4. As historians, we often handle topics and subjects that are considered obsolete. Where do you draw the line between obsolescence being a good thing and being a bad thing?
  5. Is there something about student life that you already consider “undead”? What could possible reanimations or replacements be?
  6. As a student—someone who has experienced university life and academic constraints, even if you haven’t pursued publishing—what is something that you would like to see change about the culture of academia?


  1. Kathleen Fitzpatrick, Planned Obsolescence (New York: NYU Press, 2011), 1.
  2. Kathleen Fitzpatrick, Planned Obsolescence (New York: NYU Press, 2011), 4.

Lauren Pfeil is a graduate student at American University. A native of Des Moines, Iowa and a proud alumna of Butler University, she hopes to push the field of public history towards a more inclusive & accessible landscape.

Reach Lauren on Twitter: @lauren_pfeil
Reach Lauren via email: laurenspfeil@gmail.com

Who’s Working in “The West Wing”: Using MALLET to Assess Representations of Work | A Print Proposal from Contributor Lauren Pfeil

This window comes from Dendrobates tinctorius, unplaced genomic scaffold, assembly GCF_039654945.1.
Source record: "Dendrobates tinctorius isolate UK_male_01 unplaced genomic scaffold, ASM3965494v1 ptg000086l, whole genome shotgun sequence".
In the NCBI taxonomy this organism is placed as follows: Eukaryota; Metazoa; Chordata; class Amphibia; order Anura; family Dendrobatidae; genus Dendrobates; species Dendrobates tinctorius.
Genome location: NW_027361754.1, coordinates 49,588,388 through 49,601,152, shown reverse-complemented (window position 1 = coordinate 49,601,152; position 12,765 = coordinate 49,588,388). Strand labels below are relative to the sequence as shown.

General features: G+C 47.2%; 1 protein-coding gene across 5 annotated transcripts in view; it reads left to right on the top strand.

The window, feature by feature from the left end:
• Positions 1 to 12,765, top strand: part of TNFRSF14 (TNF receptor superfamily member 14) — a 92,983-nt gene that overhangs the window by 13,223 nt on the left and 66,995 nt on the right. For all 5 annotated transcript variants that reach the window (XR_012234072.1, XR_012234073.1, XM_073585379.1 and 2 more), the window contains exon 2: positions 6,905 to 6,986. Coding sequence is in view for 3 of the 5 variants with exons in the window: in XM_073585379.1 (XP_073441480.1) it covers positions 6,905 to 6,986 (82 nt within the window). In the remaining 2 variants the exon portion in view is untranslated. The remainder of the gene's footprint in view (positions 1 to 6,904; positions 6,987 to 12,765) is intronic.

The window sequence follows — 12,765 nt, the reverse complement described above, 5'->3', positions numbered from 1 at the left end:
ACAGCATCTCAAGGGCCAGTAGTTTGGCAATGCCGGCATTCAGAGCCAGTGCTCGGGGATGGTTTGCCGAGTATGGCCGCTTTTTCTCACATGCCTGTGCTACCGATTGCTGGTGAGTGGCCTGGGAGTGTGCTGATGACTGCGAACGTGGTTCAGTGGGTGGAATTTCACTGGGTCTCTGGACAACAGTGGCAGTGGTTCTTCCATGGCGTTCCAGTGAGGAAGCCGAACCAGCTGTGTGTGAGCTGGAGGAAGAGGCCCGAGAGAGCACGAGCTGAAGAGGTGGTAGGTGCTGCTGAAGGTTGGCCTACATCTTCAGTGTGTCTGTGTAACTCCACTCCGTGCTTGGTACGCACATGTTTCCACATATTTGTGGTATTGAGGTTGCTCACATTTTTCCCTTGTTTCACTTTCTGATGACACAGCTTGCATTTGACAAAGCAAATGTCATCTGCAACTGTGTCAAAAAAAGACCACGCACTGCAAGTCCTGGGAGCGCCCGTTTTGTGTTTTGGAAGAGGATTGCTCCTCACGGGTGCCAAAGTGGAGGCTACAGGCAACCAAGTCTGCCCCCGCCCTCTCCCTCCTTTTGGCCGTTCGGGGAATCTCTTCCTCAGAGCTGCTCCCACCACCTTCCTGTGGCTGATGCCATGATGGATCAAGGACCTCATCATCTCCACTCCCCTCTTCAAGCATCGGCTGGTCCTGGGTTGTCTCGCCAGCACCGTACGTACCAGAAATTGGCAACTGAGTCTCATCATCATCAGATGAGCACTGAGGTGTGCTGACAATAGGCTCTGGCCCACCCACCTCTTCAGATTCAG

The American family room is oriented towards a television screen, a setup made for entertaining the home audience and creating water-cooler fodder for the next day on the job. Many viewers can find personal connections with characters and events depicted on television shows; this is reflected with Halloween costumes, the dating profiles of Jims looking for their Pams, and of course, in the recently revived claim “I’m a Samantha.” With both work and television being so central to American culture, I’m hoping to look at the impact of a setting that exists across genres: the workplace.